Full text: Proceedings, XXth congress (Part 8)

International Archives of the Photogrammetry, Remote Sensing and Spatial Information Sciences, Vol XXXV, Part B-YF. Istanbul 2004 
The study area takes 600mm rainfall in average of a year. In this 
production farm, mostly wheat is the main product and has 
approximately 3000-ton capacity in a year. In addition, 
sunflower, corn and canola are the other agricultural products 
that are aggregated. 
In this study, three multi temporal Landsat-TM and one SPOT- 
XS data sets were used to analyse the vegetation biomass 
changes over time. The characteristics of satellite data used are 
shown in the Table 1. 
Spectral Spatial 
Satellite Date resolution resolution 
(um) (m) 
Band 1 | 0,45 - 0,52 30 
11.05.1987! Band2 | 0,52- 0,60 30 
Band3 | 0,63 - 0,69 30 
27.05.1995 | Band4 | 0,76 - 0,90 30 
Landsat Band5 | 1,55-0,75 30 
Band6 | 10,4- 12,5 120 
Band 7 | 2,08 - 2,35 30 
Band I | 0.50-0.59 20 
Sot 12.05.2003 | Band 2 | 0.61-0.68 20 
Band 3 | 0.79-0.89 20 
Table 1. The characteristics of satellite data used. 
3.1 Vegetation Indexes 
In this study, five different types of vegetation indexes, which 
quantify the concentrations of green leaf vegetation around the 
globe, were used for biomass analysis. These indexes depend on 
the reflectance of vegetation, which is very different in near 
infrared and red bands. Healthy vegetation should absorb the 
visible light and reflects most of the near infrared light, on the 
other hand unhealthy vegetation reflects more visible light and 
less near infrared light. The reflection on visible band is related 
with the pigments in the leaves of plants but in the near infrared, 
it depends on the cell structure. 
Taking the ratio of near infrared band and red band is the 
simplest vegetation index. Hence, it is called Simple Ratio (SR) 
or Ratio Vegetation Index (RVI). SR indicates the amount of 
vegetation. In the resultant SR image, high values, such as more 
than 20, show for dense vegetation and low values, which are 
around the value of 1, show for soil, ice and water. However, it 
doesn't give information related with topography. It only 
transmits the spectral information; therefore this also gives an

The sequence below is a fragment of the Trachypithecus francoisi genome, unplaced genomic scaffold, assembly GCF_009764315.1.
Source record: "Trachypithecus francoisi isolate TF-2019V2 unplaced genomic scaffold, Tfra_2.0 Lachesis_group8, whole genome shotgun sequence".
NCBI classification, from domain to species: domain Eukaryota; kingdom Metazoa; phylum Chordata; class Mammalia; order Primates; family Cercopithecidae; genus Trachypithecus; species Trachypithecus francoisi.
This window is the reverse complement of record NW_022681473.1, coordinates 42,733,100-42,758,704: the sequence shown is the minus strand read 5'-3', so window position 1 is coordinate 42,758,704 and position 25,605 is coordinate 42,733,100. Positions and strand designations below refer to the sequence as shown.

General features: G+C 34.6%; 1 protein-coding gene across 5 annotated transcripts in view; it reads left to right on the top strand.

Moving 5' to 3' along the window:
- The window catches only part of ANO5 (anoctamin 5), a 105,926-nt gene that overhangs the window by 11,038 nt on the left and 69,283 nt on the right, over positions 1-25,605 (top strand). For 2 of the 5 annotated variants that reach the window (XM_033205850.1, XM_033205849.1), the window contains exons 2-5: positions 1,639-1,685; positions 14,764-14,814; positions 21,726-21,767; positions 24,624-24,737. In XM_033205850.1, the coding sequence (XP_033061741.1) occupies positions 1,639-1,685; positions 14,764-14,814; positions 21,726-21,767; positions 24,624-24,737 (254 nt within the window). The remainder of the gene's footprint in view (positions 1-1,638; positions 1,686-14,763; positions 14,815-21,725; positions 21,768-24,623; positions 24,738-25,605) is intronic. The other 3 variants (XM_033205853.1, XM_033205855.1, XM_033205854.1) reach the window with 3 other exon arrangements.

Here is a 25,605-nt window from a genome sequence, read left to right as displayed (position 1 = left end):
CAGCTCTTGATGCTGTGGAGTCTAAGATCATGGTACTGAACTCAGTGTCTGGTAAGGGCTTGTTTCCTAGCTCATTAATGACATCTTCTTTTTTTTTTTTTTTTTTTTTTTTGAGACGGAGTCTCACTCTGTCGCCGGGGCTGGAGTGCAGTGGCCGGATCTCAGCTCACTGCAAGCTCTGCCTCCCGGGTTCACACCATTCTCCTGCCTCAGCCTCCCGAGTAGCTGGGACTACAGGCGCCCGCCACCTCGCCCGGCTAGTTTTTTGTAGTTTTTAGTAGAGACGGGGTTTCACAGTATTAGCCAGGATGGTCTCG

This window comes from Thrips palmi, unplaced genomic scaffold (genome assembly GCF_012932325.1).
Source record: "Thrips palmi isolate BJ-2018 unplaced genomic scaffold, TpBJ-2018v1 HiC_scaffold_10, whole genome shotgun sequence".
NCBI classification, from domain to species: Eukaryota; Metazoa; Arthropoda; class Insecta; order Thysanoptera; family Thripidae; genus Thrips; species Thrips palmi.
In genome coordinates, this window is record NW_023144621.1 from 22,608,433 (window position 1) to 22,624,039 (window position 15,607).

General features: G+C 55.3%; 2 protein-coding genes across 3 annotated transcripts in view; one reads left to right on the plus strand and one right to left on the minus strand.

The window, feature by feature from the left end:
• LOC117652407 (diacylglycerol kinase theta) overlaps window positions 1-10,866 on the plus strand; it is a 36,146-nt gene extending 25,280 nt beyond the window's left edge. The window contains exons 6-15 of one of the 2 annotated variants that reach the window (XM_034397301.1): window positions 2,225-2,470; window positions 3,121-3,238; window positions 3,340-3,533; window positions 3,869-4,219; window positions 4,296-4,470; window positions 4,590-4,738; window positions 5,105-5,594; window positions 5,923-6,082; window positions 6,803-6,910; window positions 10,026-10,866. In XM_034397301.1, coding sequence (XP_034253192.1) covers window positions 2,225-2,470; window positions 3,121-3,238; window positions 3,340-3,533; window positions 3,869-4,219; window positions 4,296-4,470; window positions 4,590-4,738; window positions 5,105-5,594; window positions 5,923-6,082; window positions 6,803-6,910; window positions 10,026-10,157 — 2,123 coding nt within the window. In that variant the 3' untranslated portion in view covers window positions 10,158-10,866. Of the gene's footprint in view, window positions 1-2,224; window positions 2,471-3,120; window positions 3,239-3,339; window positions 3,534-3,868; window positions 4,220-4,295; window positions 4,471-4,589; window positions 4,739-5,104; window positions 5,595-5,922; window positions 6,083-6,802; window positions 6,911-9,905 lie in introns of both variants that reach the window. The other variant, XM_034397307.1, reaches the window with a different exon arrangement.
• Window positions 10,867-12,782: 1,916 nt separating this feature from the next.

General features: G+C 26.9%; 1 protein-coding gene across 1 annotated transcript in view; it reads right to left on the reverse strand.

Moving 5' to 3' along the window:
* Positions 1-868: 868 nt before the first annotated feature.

opportunity of having uniform spectral classes after 
Another simple vegetation index is the Difference Vegetation 
Index (DVI) which is also sensitive to the amount of the 
vegetation. Mathematically, it is in the form of (near infrared 
band) — (red band). DVI has the ability to distinguish the soil 
and vegetation but not in shady areas. Hence, DVI doesn't give 
proper information when the reflected wavelengths are being 
affected due to topography, atmosphere or shadows. 
The more common and known one is the Normalised Difference 
Vegetation index (NDVI). The algorithm of NDVI is (near 
infrared band- red band)/(near infrared band + red band). 
Resulted values change between -1 and +1 regarding to the 
vegetated area. Such as, if the result is 0,1 or below, it 
corresponds to an area of rocks; if it is between 0.2 and 0.3, it 
indicates an area of shrubs or grasslands; if it is between 0.6 and 
0.8 it corresponds to an area of tropical rainforests. 
Transformed Normalised Difference Vegetation index (TNDVI) 
is the square root of the NDVI. It has higher coefficient of 
determination for the same variable and this is the difference 
between TNDVI and NDVI. The formula of TNDVI has always 
positive values and the variances of the ratio are proportional to 
mean values. TNDVI indicates a relation between the amount of 
green biomass that is found in a pixel. (Senseman et.al. 1996) 
Perpendicular vegetation index (PVI) is one of the complex 
indices that also including soil emissivity factor. It is based on 
the linear relationship of red and near infrared reflectance from 
bare soils. This is called the soil line (Figure 2). PVI is the 
perpendicular distance from the soil line and it is linearly 
related to the vegetation cover (Sunar and Taberner 1995). PVI 
uses Gram-Schmidt orthogonalization to figure out the 
greenness line, which is perpendicular to the soil line and passes 
through the %100 vegetation cover points. PVI is effective in 
detecting dry and green vegetation. This is caused by the 
sensation of red and near infrared combination to the iron oxide 
absorption that is in many soils. Mainly PVI indicates the 
vegetative cover, independent from the soil effects. 
Figure 2. Perpendicular Vegetation Index. 
3.2 Geometric Correction 
To detect the changes in vegetation biomass all images used 
must be registered to each other. The 1993 Landsat image was 
taken as the base image for registering. 
Ten GCPs for each year, which were well distributed through 
the images, were chosen in registration. The number of GCPs 
and rms errors were outlined in Table 2. Spot XS image (2003) 
were resembled to 30 m to be analysed together with the other 
Landsat images. All the registered images were taken as a 
multitemporal dataset having 455 x 547 pixels. 
Base image | Slave image # of GCPs rms error 
1987 10 0.5716 
1993 2000 10 0.5474 
2003 10 0.4373 
Table 2. Number of GCPs used and rms errors. 

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